In the ongoing battle to determine the future of American conservatism, Republicans championing the tax cuts, free trade and union-busting that dominated the party before the rise of Donald Trump want to cast themselves as the authentic choice. But GOP voters have become deeply skeptical of globalization, big business and Wall Street. They identify more and more with the interests of workers. The corporate Republican agenda, formulated more than 40 years ago, is no longer particularly attractive, writes Oran Kass, executive director of American Compass, for the Financial Times.
Thus, the old right, looking for a favorable terrain on which to confront what it perceives as a harmful “populist” new right, has fervently claimed the mantle of “fiscal discipline.”
In an op-ed for the Wall Street Journal, former US Senator John Danforth warned that “populists are now trying to uproot policies deeply rooted in Republican conservatism. We are the party of fiscal discipline, but the national debt has grown by nearly 40 percent during the Trump presidency.”
Robert Doarr, president of the business-friendly American Enterprise Institute, cited Danforth’s arguments approvingly of “traditional conservative principles against the howling of the populist New Right” and warned that “the statist policies that populists embrace have much more in common with Democratic progressivism, than with the conservatism of the limited state’.
In his analysis of the GOP’s January House Speaker saga (recently ousted Kevin McCarthy was elected by double-digit votes), former Speaker Paul Ryan declared that Trump is “fading fast.” and applauded “Republicans returning to their mantra of fiscal responsibility.”
During her campaign for the Republican presidential nomination, Nikki Haley criticized Trump on similar grounds, complaining that he “did nothing on fiscal policy and spent a lot of money, and we’re all paying the price.”
Which Republican party are they thinking of? Certainly not for the US, which has doggedly increased deficits at every opportunity for more than four decades. Danforth is correct that the national debt has grown by nearly 40 percent during Trump’s presidency, but that is downright modest by the standards of his predecessors.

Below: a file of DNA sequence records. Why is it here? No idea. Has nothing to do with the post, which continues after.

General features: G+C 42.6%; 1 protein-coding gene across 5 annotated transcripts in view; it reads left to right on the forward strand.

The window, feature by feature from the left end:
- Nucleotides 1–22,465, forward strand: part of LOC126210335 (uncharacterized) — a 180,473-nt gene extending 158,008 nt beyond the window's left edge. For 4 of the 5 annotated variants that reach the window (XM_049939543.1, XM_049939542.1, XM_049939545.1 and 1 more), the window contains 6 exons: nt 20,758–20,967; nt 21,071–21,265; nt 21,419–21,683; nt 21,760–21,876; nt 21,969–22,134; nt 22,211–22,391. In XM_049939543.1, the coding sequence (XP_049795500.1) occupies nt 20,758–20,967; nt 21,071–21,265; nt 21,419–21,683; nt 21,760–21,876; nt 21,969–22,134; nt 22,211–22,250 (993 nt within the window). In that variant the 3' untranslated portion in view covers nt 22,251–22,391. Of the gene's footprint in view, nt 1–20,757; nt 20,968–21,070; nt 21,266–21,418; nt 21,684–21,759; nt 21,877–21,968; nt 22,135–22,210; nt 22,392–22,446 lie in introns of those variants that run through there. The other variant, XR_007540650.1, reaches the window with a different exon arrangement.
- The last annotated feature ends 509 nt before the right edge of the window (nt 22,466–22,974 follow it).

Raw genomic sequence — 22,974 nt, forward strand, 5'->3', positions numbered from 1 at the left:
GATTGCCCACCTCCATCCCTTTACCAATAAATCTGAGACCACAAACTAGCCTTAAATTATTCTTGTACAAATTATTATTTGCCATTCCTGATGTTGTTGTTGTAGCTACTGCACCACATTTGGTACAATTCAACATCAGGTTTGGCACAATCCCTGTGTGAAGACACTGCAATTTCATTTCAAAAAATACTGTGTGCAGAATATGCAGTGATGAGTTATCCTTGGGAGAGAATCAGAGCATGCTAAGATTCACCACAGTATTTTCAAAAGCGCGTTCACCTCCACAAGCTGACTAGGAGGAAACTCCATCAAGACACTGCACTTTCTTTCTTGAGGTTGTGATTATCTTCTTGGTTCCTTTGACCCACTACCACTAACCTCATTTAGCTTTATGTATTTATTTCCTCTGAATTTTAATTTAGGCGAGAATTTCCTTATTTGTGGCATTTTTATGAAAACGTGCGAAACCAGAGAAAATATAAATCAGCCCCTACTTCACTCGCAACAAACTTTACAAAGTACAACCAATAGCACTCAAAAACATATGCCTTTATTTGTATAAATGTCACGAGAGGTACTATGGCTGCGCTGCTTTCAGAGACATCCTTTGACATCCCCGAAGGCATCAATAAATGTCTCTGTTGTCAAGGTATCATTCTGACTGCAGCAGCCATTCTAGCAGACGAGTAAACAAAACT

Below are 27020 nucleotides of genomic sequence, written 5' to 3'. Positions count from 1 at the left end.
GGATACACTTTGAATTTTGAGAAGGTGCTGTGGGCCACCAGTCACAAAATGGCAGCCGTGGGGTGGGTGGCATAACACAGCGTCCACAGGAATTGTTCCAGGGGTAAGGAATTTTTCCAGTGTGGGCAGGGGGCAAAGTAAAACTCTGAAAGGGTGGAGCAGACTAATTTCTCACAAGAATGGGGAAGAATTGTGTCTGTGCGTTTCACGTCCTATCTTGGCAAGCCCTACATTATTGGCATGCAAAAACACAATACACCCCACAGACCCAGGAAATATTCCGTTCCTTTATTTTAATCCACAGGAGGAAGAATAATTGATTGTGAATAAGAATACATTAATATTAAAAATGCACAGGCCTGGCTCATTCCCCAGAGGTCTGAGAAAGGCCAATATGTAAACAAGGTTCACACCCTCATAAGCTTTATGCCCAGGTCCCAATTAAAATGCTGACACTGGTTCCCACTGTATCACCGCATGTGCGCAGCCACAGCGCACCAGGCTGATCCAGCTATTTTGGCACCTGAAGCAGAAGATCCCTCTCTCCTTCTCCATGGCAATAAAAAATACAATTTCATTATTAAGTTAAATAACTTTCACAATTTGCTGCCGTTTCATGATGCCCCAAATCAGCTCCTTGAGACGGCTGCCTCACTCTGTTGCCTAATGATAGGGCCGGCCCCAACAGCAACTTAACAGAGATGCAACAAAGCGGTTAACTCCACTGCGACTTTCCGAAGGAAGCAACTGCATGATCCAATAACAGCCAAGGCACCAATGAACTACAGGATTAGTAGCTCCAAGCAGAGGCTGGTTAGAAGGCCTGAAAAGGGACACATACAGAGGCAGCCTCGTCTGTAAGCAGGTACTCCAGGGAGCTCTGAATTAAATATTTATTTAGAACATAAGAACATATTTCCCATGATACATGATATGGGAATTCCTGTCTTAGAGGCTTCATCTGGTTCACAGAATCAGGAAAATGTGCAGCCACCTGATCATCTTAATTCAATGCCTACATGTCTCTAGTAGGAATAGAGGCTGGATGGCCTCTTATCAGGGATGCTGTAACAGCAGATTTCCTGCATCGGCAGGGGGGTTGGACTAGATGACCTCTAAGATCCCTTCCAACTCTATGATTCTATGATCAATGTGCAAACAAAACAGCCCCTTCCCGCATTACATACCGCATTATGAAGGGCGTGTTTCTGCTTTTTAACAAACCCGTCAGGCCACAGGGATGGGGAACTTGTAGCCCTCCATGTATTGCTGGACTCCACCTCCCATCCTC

The national debt rose 72 percent during Ronald Reagan’s first term, another 66 percent during his second, and then 54 percent under George W. Bush. George W. Bush saw debt increases of 31% and 36% respectively during his two terms as president.
For one thing, percentage growth may not be the right measure. The 40 percent increase in the $20 trillion debt that Trump inherited is far greater in absolute terms than the 72 percent increase in the $1 trillion debt at the start of the Reagan presidency. Debt growth as a share of GDP is a more useful measure, and by that standard Trump’s 22 percentage point increase is far greater than the “contribution” of other recent Republican presidents.
On the other hand, the last year of Trump’s term included the onset of an unprecedented global pandemic that caused large one-time spending and accounted for more than 90 percent of the growth in the debt-to-GDP ratio. In Trump’s first three years, that ratio increased by just 2 percentage points — less than in the first years of previous Republican presidencies.
Perhaps more importantly, the source of the Trump-era deficits deserves a closer look. In 2016 (at the end of which he was elected), US government revenue was 17.6% of GDP, while spending was 20.8%, resulting in a deficit of 3.2%. In 2019, the Trump administration’s last pre-pandemic year, the deficit had risen from 3.2% to 4.6% of GDP, but spending increased by just 0.2 percentage points while revenues fell by 1.2 points , thanks to the budget-eroding tax cuts proposed by then-House Speaker Paul Ryan and vocally supported by the old-right faction of Congress, which is now pushing for a return from Trump’s extravagance to fiscal discipline.
Not only did this tax cut fail to “self-finance,” it also failed to achieve significant economic benefits. In fact, according to the measure favored by the Economic Council of the Trump White House, business investment contributed no more to growth after the tax cuts than before. Growth itself has slowed. The story should sound familiar, given that it echoes the experience of George W. Bush’s tax cuts 15 years ago, which also saw tax revenues fall and deficits grow.
Yet the lesson has not been learned. If conservatism is to regain its footing, the new right will need better solutions than what Trump is proposing. But going back to what was before it is not a solution at all.